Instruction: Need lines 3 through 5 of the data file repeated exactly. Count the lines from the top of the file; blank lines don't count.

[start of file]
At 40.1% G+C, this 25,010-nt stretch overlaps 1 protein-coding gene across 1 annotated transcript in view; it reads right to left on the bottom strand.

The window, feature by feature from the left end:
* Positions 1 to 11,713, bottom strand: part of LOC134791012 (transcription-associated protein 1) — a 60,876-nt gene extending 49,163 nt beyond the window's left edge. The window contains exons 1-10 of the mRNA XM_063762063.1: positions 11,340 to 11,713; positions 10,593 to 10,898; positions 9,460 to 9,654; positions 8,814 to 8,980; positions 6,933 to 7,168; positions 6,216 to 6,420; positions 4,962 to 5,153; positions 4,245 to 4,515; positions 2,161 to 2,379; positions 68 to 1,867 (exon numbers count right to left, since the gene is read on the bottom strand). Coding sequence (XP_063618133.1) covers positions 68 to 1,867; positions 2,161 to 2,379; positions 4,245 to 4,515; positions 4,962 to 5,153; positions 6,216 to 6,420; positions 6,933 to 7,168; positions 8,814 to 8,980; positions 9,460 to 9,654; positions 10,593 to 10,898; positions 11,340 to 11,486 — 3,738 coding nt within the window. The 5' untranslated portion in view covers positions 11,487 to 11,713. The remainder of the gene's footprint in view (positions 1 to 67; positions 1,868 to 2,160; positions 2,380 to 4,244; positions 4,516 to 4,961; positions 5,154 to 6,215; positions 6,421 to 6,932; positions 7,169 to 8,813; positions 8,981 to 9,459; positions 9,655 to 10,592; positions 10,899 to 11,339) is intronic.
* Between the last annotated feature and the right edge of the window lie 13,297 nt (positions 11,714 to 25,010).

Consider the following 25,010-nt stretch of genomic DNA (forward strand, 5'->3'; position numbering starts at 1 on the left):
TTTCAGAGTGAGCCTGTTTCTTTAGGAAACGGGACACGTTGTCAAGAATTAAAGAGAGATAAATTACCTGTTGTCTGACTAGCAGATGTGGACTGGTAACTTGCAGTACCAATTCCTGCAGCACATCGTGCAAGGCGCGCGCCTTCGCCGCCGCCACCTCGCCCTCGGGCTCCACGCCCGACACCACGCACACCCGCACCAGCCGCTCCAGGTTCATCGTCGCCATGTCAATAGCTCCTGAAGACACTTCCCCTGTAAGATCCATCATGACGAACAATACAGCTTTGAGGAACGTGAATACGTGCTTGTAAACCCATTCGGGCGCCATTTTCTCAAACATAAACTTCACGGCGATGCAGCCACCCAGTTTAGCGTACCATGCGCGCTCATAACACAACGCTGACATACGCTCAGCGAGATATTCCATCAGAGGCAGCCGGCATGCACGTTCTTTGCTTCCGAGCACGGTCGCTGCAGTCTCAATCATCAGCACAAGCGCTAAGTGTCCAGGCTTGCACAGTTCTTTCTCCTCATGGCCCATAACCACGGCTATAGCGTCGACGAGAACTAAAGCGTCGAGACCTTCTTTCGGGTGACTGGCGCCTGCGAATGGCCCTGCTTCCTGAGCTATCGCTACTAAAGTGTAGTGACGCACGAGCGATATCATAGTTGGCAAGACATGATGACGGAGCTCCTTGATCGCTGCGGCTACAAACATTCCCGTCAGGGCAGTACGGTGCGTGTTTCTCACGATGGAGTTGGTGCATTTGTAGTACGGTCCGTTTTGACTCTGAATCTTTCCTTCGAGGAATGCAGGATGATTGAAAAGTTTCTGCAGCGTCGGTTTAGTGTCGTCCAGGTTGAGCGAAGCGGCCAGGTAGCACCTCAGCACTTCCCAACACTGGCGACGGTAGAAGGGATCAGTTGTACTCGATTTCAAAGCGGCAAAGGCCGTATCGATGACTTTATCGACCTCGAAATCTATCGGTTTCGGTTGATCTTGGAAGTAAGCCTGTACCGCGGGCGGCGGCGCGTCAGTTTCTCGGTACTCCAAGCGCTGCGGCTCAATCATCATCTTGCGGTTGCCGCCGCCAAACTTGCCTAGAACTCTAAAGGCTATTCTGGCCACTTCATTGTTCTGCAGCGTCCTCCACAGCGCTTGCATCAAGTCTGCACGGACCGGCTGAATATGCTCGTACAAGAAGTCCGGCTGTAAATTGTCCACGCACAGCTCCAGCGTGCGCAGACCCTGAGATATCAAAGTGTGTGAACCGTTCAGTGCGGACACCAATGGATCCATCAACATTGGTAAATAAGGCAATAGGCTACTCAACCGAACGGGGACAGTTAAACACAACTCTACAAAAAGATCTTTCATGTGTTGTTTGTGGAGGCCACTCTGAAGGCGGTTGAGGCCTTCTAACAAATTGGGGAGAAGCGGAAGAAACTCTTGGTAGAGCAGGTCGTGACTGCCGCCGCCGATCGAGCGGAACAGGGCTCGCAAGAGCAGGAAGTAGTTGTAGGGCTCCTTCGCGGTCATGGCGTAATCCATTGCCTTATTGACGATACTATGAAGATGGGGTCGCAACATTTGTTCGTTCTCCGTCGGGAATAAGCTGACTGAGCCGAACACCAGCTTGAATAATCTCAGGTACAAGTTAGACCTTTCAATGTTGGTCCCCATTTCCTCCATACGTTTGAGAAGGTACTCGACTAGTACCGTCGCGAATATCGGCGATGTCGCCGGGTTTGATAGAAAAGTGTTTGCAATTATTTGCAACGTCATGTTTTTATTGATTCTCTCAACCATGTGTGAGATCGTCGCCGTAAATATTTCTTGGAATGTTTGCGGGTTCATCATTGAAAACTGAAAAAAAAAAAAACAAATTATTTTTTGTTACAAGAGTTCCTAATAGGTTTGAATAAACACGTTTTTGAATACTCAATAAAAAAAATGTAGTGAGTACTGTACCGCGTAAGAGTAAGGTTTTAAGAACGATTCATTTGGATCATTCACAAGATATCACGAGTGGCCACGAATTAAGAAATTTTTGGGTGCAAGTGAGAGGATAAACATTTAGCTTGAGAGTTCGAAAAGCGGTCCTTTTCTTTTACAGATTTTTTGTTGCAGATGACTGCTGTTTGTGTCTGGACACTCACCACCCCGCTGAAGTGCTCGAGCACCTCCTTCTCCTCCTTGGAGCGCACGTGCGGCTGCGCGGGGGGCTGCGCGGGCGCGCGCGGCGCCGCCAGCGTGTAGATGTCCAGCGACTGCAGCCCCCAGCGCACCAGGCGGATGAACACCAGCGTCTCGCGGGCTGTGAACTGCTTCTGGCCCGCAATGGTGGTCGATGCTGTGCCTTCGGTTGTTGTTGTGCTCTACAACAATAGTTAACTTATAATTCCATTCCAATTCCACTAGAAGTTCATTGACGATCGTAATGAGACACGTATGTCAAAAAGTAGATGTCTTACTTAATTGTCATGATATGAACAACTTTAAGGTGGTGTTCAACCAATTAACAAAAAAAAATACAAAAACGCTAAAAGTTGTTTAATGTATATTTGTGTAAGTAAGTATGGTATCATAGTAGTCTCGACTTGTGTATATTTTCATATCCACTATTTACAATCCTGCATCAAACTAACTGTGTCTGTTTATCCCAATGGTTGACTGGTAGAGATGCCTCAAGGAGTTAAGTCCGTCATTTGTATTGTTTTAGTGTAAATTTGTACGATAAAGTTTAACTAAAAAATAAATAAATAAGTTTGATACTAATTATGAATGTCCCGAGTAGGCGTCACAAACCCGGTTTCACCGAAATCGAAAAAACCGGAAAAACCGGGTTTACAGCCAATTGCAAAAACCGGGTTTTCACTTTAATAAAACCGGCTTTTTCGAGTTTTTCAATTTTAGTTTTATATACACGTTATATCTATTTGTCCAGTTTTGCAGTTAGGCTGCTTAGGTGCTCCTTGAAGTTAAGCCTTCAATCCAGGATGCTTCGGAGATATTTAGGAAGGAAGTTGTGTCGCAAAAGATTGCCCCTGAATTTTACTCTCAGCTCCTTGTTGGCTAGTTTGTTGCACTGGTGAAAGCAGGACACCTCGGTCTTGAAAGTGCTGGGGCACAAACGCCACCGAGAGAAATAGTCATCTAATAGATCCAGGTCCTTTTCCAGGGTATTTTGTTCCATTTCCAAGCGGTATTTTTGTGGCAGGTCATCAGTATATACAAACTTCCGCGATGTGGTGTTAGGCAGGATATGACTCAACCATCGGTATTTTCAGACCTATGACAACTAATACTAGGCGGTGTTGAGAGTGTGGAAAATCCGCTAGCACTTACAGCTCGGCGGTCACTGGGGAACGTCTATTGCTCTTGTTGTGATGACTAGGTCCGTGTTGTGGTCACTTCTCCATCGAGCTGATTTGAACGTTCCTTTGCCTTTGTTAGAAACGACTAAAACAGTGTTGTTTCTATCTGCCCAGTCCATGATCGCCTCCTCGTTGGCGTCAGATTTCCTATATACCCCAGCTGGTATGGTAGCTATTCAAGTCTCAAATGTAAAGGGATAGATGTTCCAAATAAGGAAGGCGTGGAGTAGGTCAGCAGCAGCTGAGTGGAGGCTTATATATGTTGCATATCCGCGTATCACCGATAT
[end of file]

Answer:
* Positions 1 to 11,713, bottom strand: part of LOC134791012 (transcription-associated protein 1) — a 60,876-nt gene extending 49,163 nt beyond the window's left edge. The window contains exons 1-10 of the mRNA XM_063762063.1: positions 11,340 to 11,713; positions 10,593 to 10,898; positions 9,460 to 9,654; positions 8,814 to 8,980; positions 6,933 to 7,168; positions 6,216 to 6,420; positions 4,962 to 5,153; positions 4,245 to 4,515; positions 2,161 to 2,379; positions 68 to 1,867 (exon numbers count right to left, since the gene is read on the bottom strand). Coding sequence (XP_063618133.1) covers positions 68 to 1,867; positions 2,161 to 2,379; positions 4,245 to 4,515; positions 4,962 to 5,153; positions 6,216 to 6,420; positions 6,933 to 7,168; positions 8,814 to 8,980; positions 9,460 to 9,654; positions 10,593 to 10,898; positions 11,340 to 11,486 — 3,738 coding nt within the window. The 5' untranslated portion in view covers positions 11,487 to 11,713. The remainder of the gene's footprint in view (positions 1 to 67; positions 1,868 to 2,160; positions 2,380 to 4,244; positions 4,516 to 4,961; positions 5,154 to 6,215; positions 6,421 to 6,932; positions 7,169 to 8,813; positions 8,981 to 9,459; positions 9,655 to 10,592; positions 10,899 to 11,339) is intronic.
* Between the last annotated feature and the right edge of the window lie 13,297 nt (positions 11,714 to 25,010).

Consider the following 25,010-nt stretch of genomic DNA (forward strand, 5'->3'; position numbering starts at 1 on the left):